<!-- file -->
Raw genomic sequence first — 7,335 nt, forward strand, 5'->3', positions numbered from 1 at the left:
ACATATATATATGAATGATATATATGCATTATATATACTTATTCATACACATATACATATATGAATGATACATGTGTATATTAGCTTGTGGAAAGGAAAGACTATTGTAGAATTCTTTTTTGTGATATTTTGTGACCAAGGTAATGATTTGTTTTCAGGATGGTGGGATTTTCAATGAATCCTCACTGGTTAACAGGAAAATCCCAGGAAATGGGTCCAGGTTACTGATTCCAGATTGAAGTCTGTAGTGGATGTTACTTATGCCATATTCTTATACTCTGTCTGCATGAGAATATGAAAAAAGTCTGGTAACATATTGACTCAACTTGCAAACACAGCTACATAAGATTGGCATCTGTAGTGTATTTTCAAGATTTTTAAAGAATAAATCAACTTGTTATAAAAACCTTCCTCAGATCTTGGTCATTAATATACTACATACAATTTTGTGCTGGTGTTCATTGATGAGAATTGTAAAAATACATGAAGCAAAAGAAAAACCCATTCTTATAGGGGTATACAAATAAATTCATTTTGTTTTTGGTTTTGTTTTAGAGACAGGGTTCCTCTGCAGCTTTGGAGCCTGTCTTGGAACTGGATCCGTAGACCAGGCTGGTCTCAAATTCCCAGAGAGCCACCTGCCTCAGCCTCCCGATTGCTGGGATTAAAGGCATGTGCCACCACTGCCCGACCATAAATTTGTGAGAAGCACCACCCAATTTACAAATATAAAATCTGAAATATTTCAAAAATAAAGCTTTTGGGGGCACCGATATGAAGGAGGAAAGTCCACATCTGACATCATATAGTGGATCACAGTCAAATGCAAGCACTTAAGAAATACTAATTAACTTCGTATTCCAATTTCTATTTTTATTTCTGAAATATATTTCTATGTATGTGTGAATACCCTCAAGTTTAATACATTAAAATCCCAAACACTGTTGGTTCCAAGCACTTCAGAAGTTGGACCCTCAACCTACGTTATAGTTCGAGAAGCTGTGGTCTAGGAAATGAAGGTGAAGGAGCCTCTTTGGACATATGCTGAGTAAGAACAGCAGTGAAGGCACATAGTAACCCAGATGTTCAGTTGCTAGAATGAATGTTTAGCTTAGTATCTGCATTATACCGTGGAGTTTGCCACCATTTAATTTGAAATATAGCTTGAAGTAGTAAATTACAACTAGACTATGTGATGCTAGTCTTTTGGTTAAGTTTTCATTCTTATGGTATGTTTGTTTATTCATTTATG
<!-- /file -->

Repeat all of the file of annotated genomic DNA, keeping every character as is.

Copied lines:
Raw genomic sequence first — 7,335 nt, forward strand, 5'->3', positions numbered from 1 at the left:
ACATATATATATGAATGATATATATGCATTATATATACTTATTCATACACATATACATATATGAATGATACATGTGTATATTAGCTTGTGGAAAGGAAAGACTATTGTAGAATTCTTTTTTGTGATATTTTGTGACCAAGGTAATGATTTGTTTTCAGGATGGTGGGATTTTCAATGAATCCTCACTGGTTAACAGGAAAATCCCAGGAAATGGGTCCAGGTTACTGATTCCAGATTGAAGTCTGTAGTGGATGTTACTTATGCCATATTCTTATACTCTGTCTGCATGAGAATATGAAAAAAGTCTGGTAACATATTGACTCAACTTGCAAACACAGCTACATAAGATTGGCATCTGTAGTGTATTTTCAAGATTTTTAAAGAATAAATCAACTTGTTATAAAAACCTTCCTCAGATCTTGGTCATTAATATACTACATACAATTTTGTGCTGGTGTTCATTGATGAGAATTGTAAAAATACATGAAGCAAAAGAAAAACCCATTCTTATAGGGGTATACAAATAAATTCATTTTGTTTTTGGTTTTGTTTTAGAGACAGGGTTCCTCTGCAGCTTTGGAGCCTGTCTTGGAACTGGATCCGTAGACCAGGCTGGTCTCAAATTCCCAGAGAGCCACCTGCCTCAGCCTCCCGATTGCTGGGATTAAAGGCATGTGCCACCACTGCCCGACCATAAATTTGTGAGAAGCACCACCCAATTTACAAATATAAAATCTGAAATATTTCAAAAATAAAGCTTTTGGGGGCACCGATATGAAGGAGGAAAGTCCACATCTGACATCATATAGTGGATCACAGTCAAATGCAAGCACTTAAGAAATACTAATTAACTTCGTATTCCAATTTCTATTTTTATTTCTGAAATATATTTCTATGTATGTGTGAATACCCTCAAGTTTAATACATTAAAATCCCAAACACTGTTGGTTCCAAGCACTTCAGAAGTTGGACCCTCAACCTACGTTATAGTTCGAGAAGCTGTGGTCTAGGAAATGAAGGTGAAGGAGCCTCTTTGGACATATGCTGAGTAAGAACAGCAGTGAAGGCACATAGTAACCCAGATGTTCAGTTGCTAGAATGAATGTTTAGCTTAGTATCTGCATTATACCGTGGAGTTTGCCACCATTTAATTTGAAATATAGCTTGAAGTAGTAAATTACAACTAGACTATGTGATGCTAGTCTTTTGGTTAAGTTTTCATTCTTATGGTATGTTTGTTTATTCATTTATG